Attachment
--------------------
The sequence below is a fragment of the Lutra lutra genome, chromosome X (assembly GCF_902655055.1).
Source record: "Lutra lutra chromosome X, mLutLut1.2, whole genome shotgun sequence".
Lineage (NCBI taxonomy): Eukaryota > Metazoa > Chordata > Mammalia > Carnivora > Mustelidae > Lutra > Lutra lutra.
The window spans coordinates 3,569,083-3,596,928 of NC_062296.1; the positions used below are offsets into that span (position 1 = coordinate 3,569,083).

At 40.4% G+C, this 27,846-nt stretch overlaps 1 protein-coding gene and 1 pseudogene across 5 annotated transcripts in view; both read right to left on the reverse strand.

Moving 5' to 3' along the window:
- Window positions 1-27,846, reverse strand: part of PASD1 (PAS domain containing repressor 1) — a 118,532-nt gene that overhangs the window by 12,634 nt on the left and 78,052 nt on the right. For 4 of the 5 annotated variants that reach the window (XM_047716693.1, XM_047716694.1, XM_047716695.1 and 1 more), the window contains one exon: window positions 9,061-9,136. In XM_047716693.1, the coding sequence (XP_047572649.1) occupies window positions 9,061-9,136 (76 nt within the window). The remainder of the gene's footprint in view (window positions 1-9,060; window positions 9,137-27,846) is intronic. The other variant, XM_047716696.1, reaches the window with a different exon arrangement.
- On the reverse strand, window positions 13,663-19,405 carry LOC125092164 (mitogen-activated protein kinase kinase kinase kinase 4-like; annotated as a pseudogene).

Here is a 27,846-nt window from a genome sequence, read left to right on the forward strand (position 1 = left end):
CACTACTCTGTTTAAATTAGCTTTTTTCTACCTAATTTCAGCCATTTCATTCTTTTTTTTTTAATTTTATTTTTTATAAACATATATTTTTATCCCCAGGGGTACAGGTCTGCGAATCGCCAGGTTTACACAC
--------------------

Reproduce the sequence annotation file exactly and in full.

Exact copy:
The sequence below is a fragment of the Lutra lutra genome, chromosome X (assembly GCF_902655055.1).
Source record: "Lutra lutra chromosome X, mLutLut1.2, whole genome shotgun sequence".
Lineage (NCBI taxonomy): Eukaryota > Metazoa > Chordata > Mammalia > Carnivora > Mustelidae > Lutra > Lutra lutra.
The window spans coordinates 3,569,083-3,596,928 of NC_062296.1; the positions used below are offsets into that span (position 1 = coordinate 3,569,083).

At 40.4% G+C, this 27,846-nt stretch overlaps 1 protein-coding gene and 1 pseudogene across 5 annotated transcripts in view; both read right to left on the reverse strand.

Moving 5' to 3' along the window:
- Window positions 1-27,846, reverse strand: part of PASD1 (PAS domain containing repressor 1) — a 118,532-nt gene that overhangs the window by 12,634 nt on the left and 78,052 nt on the right. For 4 of the 5 annotated variants that reach the window (XM_047716693.1, XM_047716694.1, XM_047716695.1 and 1 more), the window contains one exon: window positions 9,061-9,136. In XM_047716693.1, the coding sequence (XP_047572649.1) occupies window positions 9,061-9,136 (76 nt within the window). The remainder of the gene's footprint in view (window positions 1-9,060; window positions 9,137-27,846) is intronic. The other variant, XM_047716696.1, reaches the window with a different exon arrangement.
- On the reverse strand, window positions 13,663-19,405 carry LOC125092164 (mitogen-activated protein kinase kinase kinase kinase 4-like; annotated as a pseudogene).

Here is a 27,846-nt window from a genome sequence, read left to right on the forward strand (position 1 = left end):
CACTACTCTGTTTAAATTAGCTTTTTTCTACCTAATTTCAGCCATTTCATTCTTTTTTTTTTAATTTTATTTTTTATAAACATATATTTTTATCCCCAGGGGTACAGGTCTGCGAATCGCCAGGTTTACACAC